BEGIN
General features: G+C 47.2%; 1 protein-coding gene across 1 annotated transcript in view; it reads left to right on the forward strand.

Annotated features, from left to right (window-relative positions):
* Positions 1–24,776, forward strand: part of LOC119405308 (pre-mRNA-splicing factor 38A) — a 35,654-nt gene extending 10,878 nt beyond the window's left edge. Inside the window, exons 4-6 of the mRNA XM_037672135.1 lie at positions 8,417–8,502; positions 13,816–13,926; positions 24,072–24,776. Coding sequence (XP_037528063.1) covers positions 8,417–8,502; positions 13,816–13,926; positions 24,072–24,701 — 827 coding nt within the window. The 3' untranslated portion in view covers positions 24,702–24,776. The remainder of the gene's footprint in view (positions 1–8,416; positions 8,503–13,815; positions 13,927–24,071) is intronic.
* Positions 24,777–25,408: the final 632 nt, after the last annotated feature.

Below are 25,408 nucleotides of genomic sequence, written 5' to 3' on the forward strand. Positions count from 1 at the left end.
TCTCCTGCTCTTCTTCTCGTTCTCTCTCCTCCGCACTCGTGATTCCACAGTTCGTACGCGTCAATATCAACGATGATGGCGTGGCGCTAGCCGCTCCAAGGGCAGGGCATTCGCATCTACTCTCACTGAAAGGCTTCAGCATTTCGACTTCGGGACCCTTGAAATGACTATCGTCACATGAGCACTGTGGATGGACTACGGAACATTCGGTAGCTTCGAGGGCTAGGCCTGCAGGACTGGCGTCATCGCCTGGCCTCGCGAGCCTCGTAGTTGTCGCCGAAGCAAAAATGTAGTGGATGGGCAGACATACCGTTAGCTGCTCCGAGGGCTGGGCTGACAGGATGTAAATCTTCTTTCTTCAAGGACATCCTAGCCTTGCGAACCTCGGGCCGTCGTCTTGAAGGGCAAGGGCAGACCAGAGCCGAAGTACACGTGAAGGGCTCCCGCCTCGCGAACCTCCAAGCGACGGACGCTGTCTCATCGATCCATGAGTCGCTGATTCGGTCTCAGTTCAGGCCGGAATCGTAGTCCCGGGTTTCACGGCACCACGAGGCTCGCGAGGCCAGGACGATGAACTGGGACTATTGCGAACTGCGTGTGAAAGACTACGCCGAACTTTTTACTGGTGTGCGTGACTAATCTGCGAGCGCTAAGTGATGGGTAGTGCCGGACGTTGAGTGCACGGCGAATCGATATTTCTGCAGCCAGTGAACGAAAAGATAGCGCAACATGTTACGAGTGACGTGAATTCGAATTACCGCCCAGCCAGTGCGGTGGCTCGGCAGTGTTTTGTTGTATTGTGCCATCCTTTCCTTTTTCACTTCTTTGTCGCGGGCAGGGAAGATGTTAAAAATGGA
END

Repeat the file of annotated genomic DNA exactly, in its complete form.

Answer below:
General features: G+C 47.2%; 1 protein-coding gene across 1 annotated transcript in view; it reads left to right on the forward strand.

Annotated features, from left to right (window-relative positions):
* Positions 1–24,776, forward strand: part of LOC119405308 (pre-mRNA-splicing factor 38A) — a 35,654-nt gene extending 10,878 nt beyond the window's left edge. Inside the window, exons 4-6 of the mRNA XM_037672135.1 lie at positions 8,417–8,502; positions 13,816–13,926; positions 24,072–24,776. Coding sequence (XP_037528063.1) covers positions 8,417–8,502; positions 13,816–13,926; positions 24,072–24,701 — 827 coding nt within the window. The 3' untranslated portion in view covers positions 24,702–24,776. The remainder of the gene's footprint in view (positions 1–8,416; positions 8,503–13,815; positions 13,927–24,071) is intronic.
* Positions 24,777–25,408: the final 632 nt, after the last annotated feature.

Below are 25,408 nucleotides of genomic sequence, written 5' to 3' on the forward strand. Positions count from 1 at the left end.
TCTCCTGCTCTTCTTCTCGTTCTCTCTCCTCCGCACTCGTGATTCCACAGTTCGTACGCGTCAATATCAACGATGATGGCGTGGCGCTAGCCGCTCCAAGGGCAGGGCATTCGCATCTACTCTCACTGAAAGGCTTCAGCATTTCGACTTCGGGACCCTTGAAATGACTATCGTCACATGAGCACTGTGGATGGACTACGGAACATTCGGTAGCTTCGAGGGCTAGGCCTGCAGGACTGGCGTCATCGCCTGGCCTCGCGAGCCTCGTAGTTGTCGCCGAAGCAAAAATGTAGTGGATGGGCAGACATACCGTTAGCTGCTCCGAGGGCTGGGCTGACAGGATGTAAATCTTCTTTCTTCAAGGACATCCTAGCCTTGCGAACCTCGGGCCGTCGTCTTGAAGGGCAAGGGCAGACCAGAGCCGAAGTACACGTGAAGGGCTCCCGCCTCGCGAACCTCCAAGCGACGGACGCTGTCTCATCGATCCATGAGTCGCTGATTCGGTCTCAGTTCAGGCCGGAATCGTAGTCCCGGGTTTCACGGCACCACGAGGCTCGCGAGGCCAGGACGATGAACTGGGACTATTGCGAACTGCGTGTGAAAGACTACGCCGAACTTTTTACTGGTGTGCGTGACTAATCTGCGAGCGCTAAGTGATGGGTAGTGCCGGACGTTGAGTGCACGGCGAATCGATATTTCTGCAGCCAGTGAACGAAAAGATAGCGCAACATGTTACGAGTGACGTGAATTCGAATTACCGCCCAGCCAGTGCGGTGGCTCGGCAGTGTTTTGTTGTATTGTGCCATCCTTTCCTTTTTCACTTCTTTGTCGCGGGCAGGGAAGATGTTAAAAATGGA